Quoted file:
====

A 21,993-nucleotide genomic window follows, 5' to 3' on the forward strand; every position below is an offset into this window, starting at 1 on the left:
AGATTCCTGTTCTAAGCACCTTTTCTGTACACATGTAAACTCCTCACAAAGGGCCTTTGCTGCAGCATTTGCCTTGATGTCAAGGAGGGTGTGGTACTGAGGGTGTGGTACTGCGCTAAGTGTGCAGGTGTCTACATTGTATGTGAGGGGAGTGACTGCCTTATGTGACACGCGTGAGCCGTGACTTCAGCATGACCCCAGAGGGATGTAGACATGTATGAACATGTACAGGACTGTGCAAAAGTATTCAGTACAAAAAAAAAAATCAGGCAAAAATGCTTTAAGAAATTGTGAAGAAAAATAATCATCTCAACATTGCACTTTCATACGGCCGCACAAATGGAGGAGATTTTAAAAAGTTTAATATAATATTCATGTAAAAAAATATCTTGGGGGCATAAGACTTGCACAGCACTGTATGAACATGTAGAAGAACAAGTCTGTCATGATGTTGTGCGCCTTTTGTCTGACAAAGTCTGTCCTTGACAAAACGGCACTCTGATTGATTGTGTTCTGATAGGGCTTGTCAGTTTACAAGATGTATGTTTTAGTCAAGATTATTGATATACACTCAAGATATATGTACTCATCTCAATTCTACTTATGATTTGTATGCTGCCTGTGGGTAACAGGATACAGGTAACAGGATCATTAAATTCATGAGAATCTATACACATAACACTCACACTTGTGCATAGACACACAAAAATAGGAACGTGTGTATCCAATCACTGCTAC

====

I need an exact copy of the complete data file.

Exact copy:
A 21,993-nucleotide genomic window follows, 5' to 3' on the forward strand; every position below is an offset into this window, starting at 1 on the left:
AGATTCCTGTTCTAAGCACCTTTTCTGTACACATGTAAACTCCTCACAAAGGGCCTTTGCTGCAGCATTTGCCTTGATGTCAAGGAGGGTGTGGTACTGAGGGTGTGGTACTGCGCTAAGTGTGCAGGTGTCTACATTGTATGTGAGGGGAGTGACTGCCTTATGTGACACGCGTGAGCCGTGACTTCAGCATGACCCCAGAGGGATGTAGACATGTATGAACATGTACAGGACTGTGCAAAAGTATTCAGTACAAAAAAAAAAATCAGGCAAAAATGCTTTAAGAAATTGTGAAGAAAAATAATCATCTCAACATTGCACTTTCATACGGCCGCACAAATGGAGGAGATTTTAAAAAGTTTAATATAATATTCATGTAAAAAAATATCTTGGGGGCATAAGACTTGCACAGCACTGTATGAACATGTAGAAGAACAAGTCTGTCATGATGTTGTGCGCCTTTTGTCTGACAAAGTCTGTCCTTGACAAAACGGCACTCTGATTGATTGTGTTCTGATAGGGCTTGTCAGTTTACAAGATGTATGTTTTAGTCAAGATTATTGATATACACTCAAGATATATGTACTCATCTCAATTCTACTTATGATTTGTATGCTGCCTGTGGGTAACAGGATACAGGTAACAGGATCATTAAATTCATGAGAATCTATACACATAACACTCACACTTGTGCATAGACACACAAAAATAGGAACGTGTGTATCCAATCACTGCTAC